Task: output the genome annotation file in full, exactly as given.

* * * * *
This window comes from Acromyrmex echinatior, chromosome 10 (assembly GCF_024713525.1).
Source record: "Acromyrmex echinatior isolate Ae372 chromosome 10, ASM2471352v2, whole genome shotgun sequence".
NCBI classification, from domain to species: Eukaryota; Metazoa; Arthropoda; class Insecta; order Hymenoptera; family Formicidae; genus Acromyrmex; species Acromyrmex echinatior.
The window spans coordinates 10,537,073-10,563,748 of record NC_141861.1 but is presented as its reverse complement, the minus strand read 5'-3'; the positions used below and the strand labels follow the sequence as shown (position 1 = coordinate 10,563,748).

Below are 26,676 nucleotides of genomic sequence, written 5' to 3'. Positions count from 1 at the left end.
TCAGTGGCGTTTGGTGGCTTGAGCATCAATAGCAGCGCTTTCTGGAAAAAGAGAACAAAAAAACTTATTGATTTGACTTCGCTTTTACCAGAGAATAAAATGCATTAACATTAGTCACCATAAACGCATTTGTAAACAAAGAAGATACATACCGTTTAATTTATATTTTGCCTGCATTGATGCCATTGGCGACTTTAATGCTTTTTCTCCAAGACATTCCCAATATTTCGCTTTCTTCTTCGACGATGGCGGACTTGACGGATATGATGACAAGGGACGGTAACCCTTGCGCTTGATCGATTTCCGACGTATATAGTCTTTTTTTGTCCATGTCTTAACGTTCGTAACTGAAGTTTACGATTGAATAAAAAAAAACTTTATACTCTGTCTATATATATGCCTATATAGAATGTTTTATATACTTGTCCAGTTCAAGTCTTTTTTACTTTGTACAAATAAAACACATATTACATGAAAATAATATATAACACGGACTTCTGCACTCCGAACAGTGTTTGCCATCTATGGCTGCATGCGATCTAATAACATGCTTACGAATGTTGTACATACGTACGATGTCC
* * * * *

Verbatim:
This window comes from Acromyrmex echinatior, chromosome 10 (assembly GCF_024713525.1).
Source record: "Acromyrmex echinatior isolate Ae372 chromosome 10, ASM2471352v2, whole genome shotgun sequence".
NCBI classification, from domain to species: Eukaryota; Metazoa; Arthropoda; class Insecta; order Hymenoptera; family Formicidae; genus Acromyrmex; species Acromyrmex echinatior.
The window spans coordinates 10,537,073-10,563,748 of record NC_141861.1 but is presented as its reverse complement, the minus strand read 5'-3'; the positions used below and the strand labels follow the sequence as shown (position 1 = coordinate 10,563,748).

Below are 26,676 nucleotides of genomic sequence, written 5' to 3'. Positions count from 1 at the left end.
TCAGTGGCGTTTGGTGGCTTGAGCATCAATAGCAGCGCTTTCTGGAAAAAGAGAACAAAAAAACTTATTGATTTGACTTCGCTTTTACCAGAGAATAAAATGCATTAACATTAGTCACCATAAACGCATTTGTAAACAAAGAAGATACATACCGTTTAATTTATATTTTGCCTGCATTGATGCCATTGGCGACTTTAATGCTTTTTCTCCAAGACATTCCCAATATTTCGCTTTCTTCTTCGACGATGGCGGACTTGACGGATATGATGACAAGGGACGGTAACCCTTGCGCTTGATCGATTTCCGACGTATATAGTCTTTTTTTGTCCATGTCTTAACGTTCGTAACTGAAGTTTACGATTGAATAAAAAAAAACTTTATACTCTGTCTATATATATGCCTATATAGAATGTTTTATATACTTGTCCAGTTCAAGTCTTTTTTACTTTGTACAAATAAAACACATATTACATGAAAATAATATATAACACGGACTTCTGCACTCCGAACAGTGTTTGCCATCTATGGCTGCATGCGATCTAATAACATGCTTACGAATGTTGTACATACGTACGATGTCC